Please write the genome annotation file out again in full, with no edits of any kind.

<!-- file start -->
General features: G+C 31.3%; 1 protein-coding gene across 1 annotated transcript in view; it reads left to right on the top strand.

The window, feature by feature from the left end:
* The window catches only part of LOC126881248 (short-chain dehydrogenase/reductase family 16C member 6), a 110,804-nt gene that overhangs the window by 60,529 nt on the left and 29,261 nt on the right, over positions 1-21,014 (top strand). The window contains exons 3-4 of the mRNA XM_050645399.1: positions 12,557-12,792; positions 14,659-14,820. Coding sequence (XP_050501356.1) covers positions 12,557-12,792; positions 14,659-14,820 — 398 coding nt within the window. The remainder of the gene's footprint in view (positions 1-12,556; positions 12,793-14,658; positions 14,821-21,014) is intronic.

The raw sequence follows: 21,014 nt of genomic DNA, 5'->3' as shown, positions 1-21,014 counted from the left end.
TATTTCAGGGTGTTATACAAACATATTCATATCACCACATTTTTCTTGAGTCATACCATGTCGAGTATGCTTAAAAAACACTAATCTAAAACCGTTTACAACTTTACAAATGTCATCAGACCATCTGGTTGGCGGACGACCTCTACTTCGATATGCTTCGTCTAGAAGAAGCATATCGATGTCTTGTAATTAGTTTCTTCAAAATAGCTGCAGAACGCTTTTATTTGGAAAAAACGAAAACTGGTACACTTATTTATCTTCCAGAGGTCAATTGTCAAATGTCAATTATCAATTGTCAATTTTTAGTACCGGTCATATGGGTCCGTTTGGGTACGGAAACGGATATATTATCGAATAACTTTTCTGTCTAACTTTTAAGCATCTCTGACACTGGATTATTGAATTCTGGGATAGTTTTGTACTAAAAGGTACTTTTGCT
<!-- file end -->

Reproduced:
General features: G+C 31.3%; 1 protein-coding gene across 1 annotated transcript in view; it reads left to right on the top strand.

The window, feature by feature from the left end:
* The window catches only part of LOC126881248 (short-chain dehydrogenase/reductase family 16C member 6), a 110,804-nt gene that overhangs the window by 60,529 nt on the left and 29,261 nt on the right, over positions 1-21,014 (top strand). The window contains exons 3-4 of the mRNA XM_050645399.1: positions 12,557-12,792; positions 14,659-14,820. Coding sequence (XP_050501356.1) covers positions 12,557-12,792; positions 14,659-14,820 — 398 coding nt within the window. The remainder of the gene's footprint in view (positions 1-12,556; positions 12,793-14,658; positions 14,821-21,014) is intronic.

The raw sequence follows: 21,014 nt of genomic DNA, 5'->3' as shown, positions 1-21,014 counted from the left end.
TATTTCAGGGTGTTATACAAACATATTCATATCACCACATTTTTCTTGAGTCATACCATGTCGAGTATGCTTAAAAAACACTAATCTAAAACCGTTTACAACTTTACAAATGTCATCAGACCATCTGGTTGGCGGACGACCTCTACTTCGATATGCTTCGTCTAGAAGAAGCATATCGATGTCTTGTAATTAGTTTCTTCAAAATAGCTGCAGAACGCTTTTATTTGGAAAAAACGAAAACTGGTACACTTATTTATCTTCCAGAGGTCAATTGTCAAATGTCAATTATCAATTGTCAATTTTTAGTACCGGTCATATGGGTCCGTTTGGGTACGGAAACGGATATATTATCGAATAACTTTTCTGTCTAACTTTTAAGCATCTCTGACACTGGATTATTGAATTCTGGGATAGTTTTGTACTAAAAGGTACTTTTGCT